A British firefighting enthusiast has opened his own museum to showcase his over 4,000 pieces of memorabilia that he has been collecting for 36 years, after running out of storage space.
Retired Royal Air Force (RAF) firefighter Steven Shirley, 55, describes his massive collection as “a beast that is out of control.”
“I have had an incredible career which allowed me to travel the world,” Steven, from the town of Scampton in Lincolnshire, England, told Caters Media Group. “I have seen the best and the worst, but my collection is something I enjoy and allows me to give something back to my job of almost 37 years.”
The grandfather of three’s extensive collection includes 52 real-life decommissioned fire engines, 3,500 model fire engines, 300 fire extinguishers, and 300 fire helmets, among other eclectic items. He believes his haul to be the largest ex-military collection in England.
It was actually Steven’s wife, Kim, 55, who kickstarted his passion for collecting. She bought her husband a model German airfield fire engine in 1983 upon his graduation as a firefighter from RAF Fire School, in Catterick.
“[O]ne thing led to another and my collection grew fairly quickly,” Steven explained, “my desire to expand led to me buying a real fire engine in 1986 for just 200 pounds [US$249].”
“It was in an auction that I was fortunate enough to win—I now have 52—one of which traveled to Normandy six days after D-day!” he added.
However, the Scampton resident doesn’t only just have a keen desire to collect military items; he also emphasized that his collectibles include ceramic figures, Trumpton fire brigades stuff, amusement arcade rides, and anything that is fire-related. “I believe I have some of the rarest items and only ones left in the world,” Steven said.
Besides buying, Steven has also become a trading aficionado in the years since starting his collection. During his trips to various European countries, the United States, Iraq, and the Falkland Islands with the RAF, Steven exchanged numerous items for more coveted memorabilia, including swapping a Red Arrow merchandise for a Japanese firefighter uniform with another passionate collector.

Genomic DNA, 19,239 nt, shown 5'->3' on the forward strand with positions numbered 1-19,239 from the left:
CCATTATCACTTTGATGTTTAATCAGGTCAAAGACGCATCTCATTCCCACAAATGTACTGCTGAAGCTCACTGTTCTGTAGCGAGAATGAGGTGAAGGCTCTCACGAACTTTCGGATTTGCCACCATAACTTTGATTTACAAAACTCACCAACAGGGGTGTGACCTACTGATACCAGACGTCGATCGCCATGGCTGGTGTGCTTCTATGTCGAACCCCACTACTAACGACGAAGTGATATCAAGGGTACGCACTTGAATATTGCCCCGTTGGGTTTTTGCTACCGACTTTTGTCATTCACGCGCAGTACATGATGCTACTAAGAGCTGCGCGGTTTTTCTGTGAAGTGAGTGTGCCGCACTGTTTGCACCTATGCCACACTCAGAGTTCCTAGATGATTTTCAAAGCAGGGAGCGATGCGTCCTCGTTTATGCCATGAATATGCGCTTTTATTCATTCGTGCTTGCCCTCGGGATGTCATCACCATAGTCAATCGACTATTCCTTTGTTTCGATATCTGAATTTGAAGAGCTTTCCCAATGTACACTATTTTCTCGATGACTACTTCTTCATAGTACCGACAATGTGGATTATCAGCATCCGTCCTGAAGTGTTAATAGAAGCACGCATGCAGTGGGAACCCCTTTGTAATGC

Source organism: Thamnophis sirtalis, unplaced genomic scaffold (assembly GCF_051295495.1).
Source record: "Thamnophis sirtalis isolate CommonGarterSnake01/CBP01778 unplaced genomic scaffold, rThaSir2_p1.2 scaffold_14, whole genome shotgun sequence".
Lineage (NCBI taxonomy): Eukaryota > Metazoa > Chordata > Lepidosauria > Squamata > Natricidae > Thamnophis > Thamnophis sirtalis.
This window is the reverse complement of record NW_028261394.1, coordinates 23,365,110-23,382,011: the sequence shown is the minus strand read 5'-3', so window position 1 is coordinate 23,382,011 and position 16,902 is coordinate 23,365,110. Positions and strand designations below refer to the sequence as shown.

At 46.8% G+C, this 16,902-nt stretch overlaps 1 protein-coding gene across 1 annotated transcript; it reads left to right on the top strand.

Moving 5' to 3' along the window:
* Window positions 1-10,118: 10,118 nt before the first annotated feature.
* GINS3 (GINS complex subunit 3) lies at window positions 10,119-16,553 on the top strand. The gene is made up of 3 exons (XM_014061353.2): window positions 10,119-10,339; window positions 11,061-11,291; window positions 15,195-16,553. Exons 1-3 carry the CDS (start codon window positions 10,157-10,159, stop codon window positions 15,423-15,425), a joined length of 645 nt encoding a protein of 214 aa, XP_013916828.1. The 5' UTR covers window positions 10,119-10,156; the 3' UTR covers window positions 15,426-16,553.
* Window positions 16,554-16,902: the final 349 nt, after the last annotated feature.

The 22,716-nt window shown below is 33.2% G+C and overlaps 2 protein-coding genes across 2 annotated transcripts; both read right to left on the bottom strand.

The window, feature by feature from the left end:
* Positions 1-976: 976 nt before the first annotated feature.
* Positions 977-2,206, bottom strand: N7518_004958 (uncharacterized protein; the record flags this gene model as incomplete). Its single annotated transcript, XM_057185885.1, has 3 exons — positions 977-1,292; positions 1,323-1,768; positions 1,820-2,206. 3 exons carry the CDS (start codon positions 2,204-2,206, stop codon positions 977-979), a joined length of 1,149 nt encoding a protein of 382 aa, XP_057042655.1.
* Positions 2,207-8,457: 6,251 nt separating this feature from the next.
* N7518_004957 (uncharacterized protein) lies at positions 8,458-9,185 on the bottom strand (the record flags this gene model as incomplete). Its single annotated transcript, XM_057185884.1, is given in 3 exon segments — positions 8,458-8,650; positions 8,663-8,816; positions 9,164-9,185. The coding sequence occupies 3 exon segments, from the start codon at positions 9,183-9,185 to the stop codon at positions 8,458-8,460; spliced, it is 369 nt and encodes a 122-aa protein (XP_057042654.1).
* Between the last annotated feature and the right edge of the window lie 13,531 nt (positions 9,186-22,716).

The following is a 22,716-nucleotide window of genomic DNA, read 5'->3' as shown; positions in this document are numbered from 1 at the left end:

He has also “dabbled” in internet shopping for items on his wish list but laments that many collectors’ items are prohibitively expensive. Many pieces in Steven’s collection, he explained, have been donated.
However, the collector was reticent to reveal exactly how much of his own money he has spent on his hobby in total.
As Steven’s collection grew, both in size and reputation over the years, the ex-RAF firefighter was offered an 85,000-square-foot storage facility in Scunthorpe by the North Lincolnshire council. Steven then registered his historic haul as a charity, called the Museum of RAF Firefighting, in 2018, and took on 40 volunteers to manage the rare collection.
Steven’s charity joined the Association of Independent Museums and founded the Fire Heritage Network U.K., as well as joined forces with Scunthorpe’s North Lindsey College with a work placement program for students in mind.
Some of Steven’s museum volunteers are in their eighties, and the firefighting enthusiast reflected that their roles have given them “a new lease on life.”
“They are as passionate as me and are able to relive their memories during tours—one even said to me the museum is the reason he gets up in the morning,” Steven told Caters Media Group.
The Museum of RAF Firefighting relies entirely upon donations, and the upkeep, says Steven, is costly. Since the council-run storage facility has a finite lease, Steven is hoping to secure funding to move his entire collection to a new space within Lincolnshire so that his dream of sharing his collection with the world can live on.
“My hobby has turned into a community focal point which keeps people’s memories alive, along with promoting a career in the RAF,” Steven explained. “I use the collection as a tool to inspire and give young people an insight of what it is really like to be in the RAF as a firefighter.”
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